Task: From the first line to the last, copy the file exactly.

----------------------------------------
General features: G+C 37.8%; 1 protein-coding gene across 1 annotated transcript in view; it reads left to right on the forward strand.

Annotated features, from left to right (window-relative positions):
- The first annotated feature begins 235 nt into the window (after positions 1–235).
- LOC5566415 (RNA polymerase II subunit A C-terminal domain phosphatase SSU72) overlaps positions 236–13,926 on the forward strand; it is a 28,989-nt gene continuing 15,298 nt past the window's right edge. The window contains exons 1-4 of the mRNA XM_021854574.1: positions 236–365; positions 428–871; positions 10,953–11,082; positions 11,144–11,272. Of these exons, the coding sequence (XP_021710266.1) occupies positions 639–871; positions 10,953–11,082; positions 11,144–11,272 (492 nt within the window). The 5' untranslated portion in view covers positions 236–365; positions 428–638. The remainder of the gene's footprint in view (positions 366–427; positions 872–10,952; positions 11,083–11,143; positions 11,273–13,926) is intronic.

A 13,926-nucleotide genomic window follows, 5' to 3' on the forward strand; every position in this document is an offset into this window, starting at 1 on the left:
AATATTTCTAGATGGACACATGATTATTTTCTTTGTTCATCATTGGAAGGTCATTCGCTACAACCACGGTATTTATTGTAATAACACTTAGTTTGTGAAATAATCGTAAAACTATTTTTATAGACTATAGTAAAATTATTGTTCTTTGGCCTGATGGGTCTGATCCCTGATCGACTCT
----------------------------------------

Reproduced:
General features: G+C 37.8%; 1 protein-coding gene across 1 annotated transcript in view; it reads left to right on the forward strand.

Annotated features, from left to right (window-relative positions):
- The first annotated feature begins 235 nt into the window (after positions 1–235).
- LOC5566415 (RNA polymerase II subunit A C-terminal domain phosphatase SSU72) overlaps positions 236–13,926 on the forward strand; it is a 28,989-nt gene continuing 15,298 nt past the window's right edge. The window contains exons 1-4 of the mRNA XM_021854574.1: positions 236–365; positions 428–871; positions 10,953–11,082; positions 11,144–11,272. Of these exons, the coding sequence (XP_021710266.1) occupies positions 639–871; positions 10,953–11,082; positions 11,144–11,272 (492 nt within the window). The 5' untranslated portion in view covers positions 236–365; positions 428–638. The remainder of the gene's footprint in view (positions 366–427; positions 872–10,952; positions 11,083–11,143; positions 11,273–13,926) is intronic.

A 13,926-nucleotide genomic window follows, 5' to 3' on the forward strand; every position in this document is an offset into this window, starting at 1 on the left:
AATATTTCTAGATGGACACATGATTATTTTCTTTGTTCATCATTGGAAGGTCATTCGCTACAACCACGGTATTTATTGTAATAACACTTAGTTTGTGAAATAATCGTAAAACTATTTTTATAGACTATAGTAAAATTATTGTTCTTTGGCCTGATGGGTCTGATCCCTGATCGACTCT